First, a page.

Sunday, September 26, 2010

Review of Dafnis Prieto’s “Absolute Quintet”

Absolute QuintetCuban born drummer Dafnis Prieto has established himself as an artist who commands an amazing array of poly tonal techniques. He plays all across his drum kit in a whirlwind of cyclonic energy. He is a vortex of percussive ideas from which the rest of this beguiling music magically emerges.

With his “Absolute Quintet” he assembles a unique grouping of musical voices with which to paint his sonic landscape. The instrumentation is unusual and features two string players, Christian Howes on violins and Dana Leong on cello, the piano and Hammond B-3 magic of Jason Lindner and the multiple saxophone voices of Yosavany Terry, with a guest appearance by Henry Threadgill on alto. Clearly the music is not melody driven, but neither is it devoid of melody, it just approaches it from another direction and therein lays Prieto’s gift. With his “Absolute Quintet” he has found like-minded musicians that not only share his rhythmic approach but revel in it.

Prieto’s diversity of sounds is apparent from the start on “The Coolest” he and keyboard artist Lindner do their best imitation of east Indian inspired Kokayi singing somehow weaving it in the clave driven beat.

On “Sensaciones” it is the sound of Howes violin and Leong’s cello mixed with the electric keyboard of Linder that creates this airy piece. Terry’s soprano saxophone takes flight nicely as Prieto fills in with his orchestral sound.

 “The Stutterer”, with its purposefully repeating rhythmic pattern, is started out with the percussive piano chording of Lindner, a strong kick beat from Prieto and some edgy alto by Terry. The strings are played  staccato as Terry builds his searing alto solo over a cacophony of rhythmic jags, making for an intensely frenetic musical journey.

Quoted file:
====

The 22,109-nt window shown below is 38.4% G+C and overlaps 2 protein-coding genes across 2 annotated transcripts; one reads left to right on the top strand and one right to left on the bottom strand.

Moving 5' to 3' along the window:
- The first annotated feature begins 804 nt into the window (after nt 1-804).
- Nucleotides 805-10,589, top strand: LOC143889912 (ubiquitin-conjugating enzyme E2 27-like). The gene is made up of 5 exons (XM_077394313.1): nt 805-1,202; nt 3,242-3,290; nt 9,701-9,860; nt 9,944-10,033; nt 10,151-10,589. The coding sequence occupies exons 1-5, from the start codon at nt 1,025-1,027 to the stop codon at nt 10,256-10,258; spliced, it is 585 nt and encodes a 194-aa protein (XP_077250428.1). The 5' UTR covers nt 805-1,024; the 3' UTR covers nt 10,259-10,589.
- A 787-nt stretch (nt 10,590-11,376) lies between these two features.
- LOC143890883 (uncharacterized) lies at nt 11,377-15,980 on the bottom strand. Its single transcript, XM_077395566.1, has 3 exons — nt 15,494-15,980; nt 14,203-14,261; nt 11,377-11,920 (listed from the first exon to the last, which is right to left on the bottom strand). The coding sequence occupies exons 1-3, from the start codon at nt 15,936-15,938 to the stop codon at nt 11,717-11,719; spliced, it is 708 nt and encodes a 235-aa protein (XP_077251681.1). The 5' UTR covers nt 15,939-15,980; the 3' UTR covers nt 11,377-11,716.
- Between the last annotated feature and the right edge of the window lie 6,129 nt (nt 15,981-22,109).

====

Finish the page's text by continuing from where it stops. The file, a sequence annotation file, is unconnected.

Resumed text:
On the most romantic melody of the album “Afrotango”, Henry Threadgill’s  probing alto is featured as the lead instrument, backed by some pizzicato string playing by Howes and Leong and some deft Hammond B3 playing by Lindner. The tune has the romantic undertones of the Tango, but Prieto’s penchant for multiple time changes and Lindner’s organ bring it somewhere into the realm of tango fusion. 

The album takes a distinctively chamber music like turn with Prieto’s “One Day Suite”. It is a three part orchestrated movement representational of the three parts of a day, Morning, Afternoon and Night.

The ten-minute "Morning" movement is the most ambitious, with the unique instrumentation of organ, violins and cellos working nicely to create the serene musical mood. Despite the lack of a bass, there is a clearly defined bottom maintained by Prieto, Lindner and Leong. Howes Indian inspired plucking, alternating with his muted bowing gives the music an definitive east meets west feel. Awakening is represented beautifully by the rising soprano of Terry, which leads into a masterful display of poly tonal creativity by Prieto.